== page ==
The provincial government has set the 2024 rent increase to a maximum of 3.5 per cent in B.C., which it says is below inflation for the second year in a row.
For 2023, the rent increase was capped at two per cent, so the maximum allowable increase for 2024 is 1.5 per cent higher than the year prior.
“Across the country, costs have been increasing – especially for housing – at a rate that’s unsustainable for many people,” said Ravi Kahlon, minister of housing. “We know that’s the case for both landlords and renters, and that’s why we’ve found a balance to protect renters while helping to keep rental units on the market.”
The government says the 12-month average inflation was 5.6 per cent, meaning the increase is still below that rate.
The new maximum amount comes into effect on Jan. 1, 2024, and landlords must provide three months notice to tenants. Rent can only be increased in B.C. every 12 months.
In a release, the government says prior to 2018, the annual rent increase rate was set at inflation plus two per cent, then for the past two years the government has set the rate below inflation. The two years before that, rents were frozen due to the COVID-19 pandemic.
However, this may only be a short-lived policy as the government says it plans to return to setting the rent increase to be tied to B.C.’s Consumer Price Index (CPI) in future years when “inflation returns to normal levels.”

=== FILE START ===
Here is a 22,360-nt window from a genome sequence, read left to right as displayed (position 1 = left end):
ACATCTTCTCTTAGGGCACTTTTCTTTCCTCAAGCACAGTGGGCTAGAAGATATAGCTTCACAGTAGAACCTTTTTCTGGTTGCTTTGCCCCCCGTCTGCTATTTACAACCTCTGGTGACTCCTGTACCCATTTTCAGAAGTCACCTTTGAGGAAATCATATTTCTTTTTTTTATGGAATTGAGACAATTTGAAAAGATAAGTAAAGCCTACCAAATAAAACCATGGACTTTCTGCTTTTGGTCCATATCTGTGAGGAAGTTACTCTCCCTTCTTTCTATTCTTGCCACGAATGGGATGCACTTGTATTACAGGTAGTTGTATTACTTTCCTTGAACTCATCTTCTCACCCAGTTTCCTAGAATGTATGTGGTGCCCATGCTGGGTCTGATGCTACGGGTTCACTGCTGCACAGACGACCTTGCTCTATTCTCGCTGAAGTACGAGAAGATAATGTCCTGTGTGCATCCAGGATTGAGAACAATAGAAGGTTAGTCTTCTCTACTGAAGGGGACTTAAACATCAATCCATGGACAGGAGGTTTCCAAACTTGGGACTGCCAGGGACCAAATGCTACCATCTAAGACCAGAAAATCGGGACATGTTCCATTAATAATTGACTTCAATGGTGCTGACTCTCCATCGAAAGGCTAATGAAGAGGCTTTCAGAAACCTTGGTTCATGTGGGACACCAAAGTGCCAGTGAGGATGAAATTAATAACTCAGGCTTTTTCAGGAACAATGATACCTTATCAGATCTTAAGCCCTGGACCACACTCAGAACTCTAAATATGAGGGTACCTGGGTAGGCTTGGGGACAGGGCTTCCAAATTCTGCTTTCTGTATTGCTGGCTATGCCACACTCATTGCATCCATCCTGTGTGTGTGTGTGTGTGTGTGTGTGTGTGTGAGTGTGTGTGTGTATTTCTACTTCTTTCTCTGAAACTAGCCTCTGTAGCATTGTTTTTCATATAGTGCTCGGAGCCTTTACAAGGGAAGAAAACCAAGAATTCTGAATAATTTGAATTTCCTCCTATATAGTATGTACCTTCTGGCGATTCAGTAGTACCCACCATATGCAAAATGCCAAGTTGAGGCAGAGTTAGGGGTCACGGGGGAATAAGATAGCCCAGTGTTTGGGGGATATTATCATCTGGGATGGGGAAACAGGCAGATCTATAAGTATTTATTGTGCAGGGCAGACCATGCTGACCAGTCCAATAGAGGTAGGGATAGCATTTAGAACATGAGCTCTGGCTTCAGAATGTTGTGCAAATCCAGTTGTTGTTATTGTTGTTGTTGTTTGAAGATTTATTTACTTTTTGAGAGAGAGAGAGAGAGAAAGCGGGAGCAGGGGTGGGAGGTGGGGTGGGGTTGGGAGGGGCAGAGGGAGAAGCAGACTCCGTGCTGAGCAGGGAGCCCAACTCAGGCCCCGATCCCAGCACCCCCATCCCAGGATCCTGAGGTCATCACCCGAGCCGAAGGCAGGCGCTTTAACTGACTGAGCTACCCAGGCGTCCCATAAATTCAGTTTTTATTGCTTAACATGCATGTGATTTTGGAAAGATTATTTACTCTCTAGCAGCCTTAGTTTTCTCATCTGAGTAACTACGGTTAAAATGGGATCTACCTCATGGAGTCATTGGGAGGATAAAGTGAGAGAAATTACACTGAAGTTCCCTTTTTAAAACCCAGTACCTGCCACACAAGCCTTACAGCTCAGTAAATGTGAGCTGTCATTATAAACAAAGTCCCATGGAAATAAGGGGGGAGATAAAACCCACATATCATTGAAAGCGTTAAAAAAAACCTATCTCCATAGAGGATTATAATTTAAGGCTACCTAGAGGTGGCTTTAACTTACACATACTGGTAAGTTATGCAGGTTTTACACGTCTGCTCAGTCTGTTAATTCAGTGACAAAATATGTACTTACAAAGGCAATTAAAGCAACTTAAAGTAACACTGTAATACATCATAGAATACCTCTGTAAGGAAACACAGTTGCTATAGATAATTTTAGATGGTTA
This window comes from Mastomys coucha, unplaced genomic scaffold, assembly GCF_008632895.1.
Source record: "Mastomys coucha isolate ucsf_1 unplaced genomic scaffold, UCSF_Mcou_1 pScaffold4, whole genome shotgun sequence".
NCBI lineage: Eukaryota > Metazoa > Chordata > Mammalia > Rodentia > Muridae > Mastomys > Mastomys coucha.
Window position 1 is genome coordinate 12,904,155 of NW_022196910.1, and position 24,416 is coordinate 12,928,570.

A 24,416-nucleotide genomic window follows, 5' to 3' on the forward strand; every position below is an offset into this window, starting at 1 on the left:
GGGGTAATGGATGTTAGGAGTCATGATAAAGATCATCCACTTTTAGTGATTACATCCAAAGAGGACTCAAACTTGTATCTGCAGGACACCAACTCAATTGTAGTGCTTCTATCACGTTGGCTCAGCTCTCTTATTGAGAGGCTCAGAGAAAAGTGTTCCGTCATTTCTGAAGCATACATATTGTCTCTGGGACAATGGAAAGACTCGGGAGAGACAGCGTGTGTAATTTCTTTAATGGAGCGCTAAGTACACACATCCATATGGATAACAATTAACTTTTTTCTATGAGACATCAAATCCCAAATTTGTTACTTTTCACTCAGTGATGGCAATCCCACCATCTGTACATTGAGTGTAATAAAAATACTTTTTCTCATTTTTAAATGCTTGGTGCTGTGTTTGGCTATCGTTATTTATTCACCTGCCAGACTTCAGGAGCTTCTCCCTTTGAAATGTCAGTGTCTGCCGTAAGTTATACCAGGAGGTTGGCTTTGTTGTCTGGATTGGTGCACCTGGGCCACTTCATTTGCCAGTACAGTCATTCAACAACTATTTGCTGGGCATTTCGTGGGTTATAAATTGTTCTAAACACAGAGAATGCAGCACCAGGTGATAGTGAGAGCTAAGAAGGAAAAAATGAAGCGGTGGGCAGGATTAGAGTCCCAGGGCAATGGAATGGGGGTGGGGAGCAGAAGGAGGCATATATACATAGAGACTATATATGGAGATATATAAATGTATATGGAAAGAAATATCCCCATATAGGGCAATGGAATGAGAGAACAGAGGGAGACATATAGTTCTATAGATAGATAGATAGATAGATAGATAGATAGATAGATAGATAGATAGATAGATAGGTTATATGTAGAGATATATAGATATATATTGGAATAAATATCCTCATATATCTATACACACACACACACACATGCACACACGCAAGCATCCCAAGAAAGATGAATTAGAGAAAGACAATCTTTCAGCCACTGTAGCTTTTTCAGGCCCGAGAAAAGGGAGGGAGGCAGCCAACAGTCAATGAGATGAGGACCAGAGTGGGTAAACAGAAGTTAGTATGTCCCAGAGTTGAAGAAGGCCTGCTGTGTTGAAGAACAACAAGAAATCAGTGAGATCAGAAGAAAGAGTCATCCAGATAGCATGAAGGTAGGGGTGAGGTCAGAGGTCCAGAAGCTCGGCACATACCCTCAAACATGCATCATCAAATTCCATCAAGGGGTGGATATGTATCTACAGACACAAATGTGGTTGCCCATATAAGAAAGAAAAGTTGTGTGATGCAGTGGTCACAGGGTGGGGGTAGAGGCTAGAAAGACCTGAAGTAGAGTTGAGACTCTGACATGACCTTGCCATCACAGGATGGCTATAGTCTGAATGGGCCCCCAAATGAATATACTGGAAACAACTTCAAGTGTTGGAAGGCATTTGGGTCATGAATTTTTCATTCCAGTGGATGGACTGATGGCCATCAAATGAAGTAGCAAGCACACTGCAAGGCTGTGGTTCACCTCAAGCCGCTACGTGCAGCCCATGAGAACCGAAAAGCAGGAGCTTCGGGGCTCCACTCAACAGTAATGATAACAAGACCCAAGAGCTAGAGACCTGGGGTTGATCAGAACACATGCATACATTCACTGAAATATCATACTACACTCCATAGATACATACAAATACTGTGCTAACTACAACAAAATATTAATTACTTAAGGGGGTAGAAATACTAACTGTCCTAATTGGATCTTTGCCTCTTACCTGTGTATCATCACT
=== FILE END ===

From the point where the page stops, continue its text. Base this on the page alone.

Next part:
For those who struggle to make ends meet, any type of increase can be the difference between having a stable home or trying to find a cheaper place to live in a challenging housing market.
Douglas King from Victoria’s Together Against Poverty Society helps those in the community with residential tenancy disputes.
“We see this as a half measure by the government to try and split the difference. This is not what we need though. What we really need is to start controlling rent in between tenancies that’s what really matters, that’s again what’s missing today,” said King.
This announcement from the government comes at a time when landlords are playing catch up with inflation due to the rent increase freeze that was put in place in 2020 and 2021 to support renters during the COVID-19 pandemic.
CEO for Landlords BC, David Hutniak, realizes that renters do need support, but he does not want it to come at the cost of landlords.
“We really wanted to see the CPI increase which was 5.6 per cent. That would’ve allowed for a little more catch up for the past handful of years. They want to help renters which we get but they are doing it largely at the expense of landlords,” said Hutniak.
The government also provided the Residential Tenancy Branch (RTB) with $15.6 million dollars in additional funding to improve services and reduce delays. The capacity of the RTB’s Compliance and Enforcement Unit was also increased to allow for earlier interventions and to eliminate the need for hearings.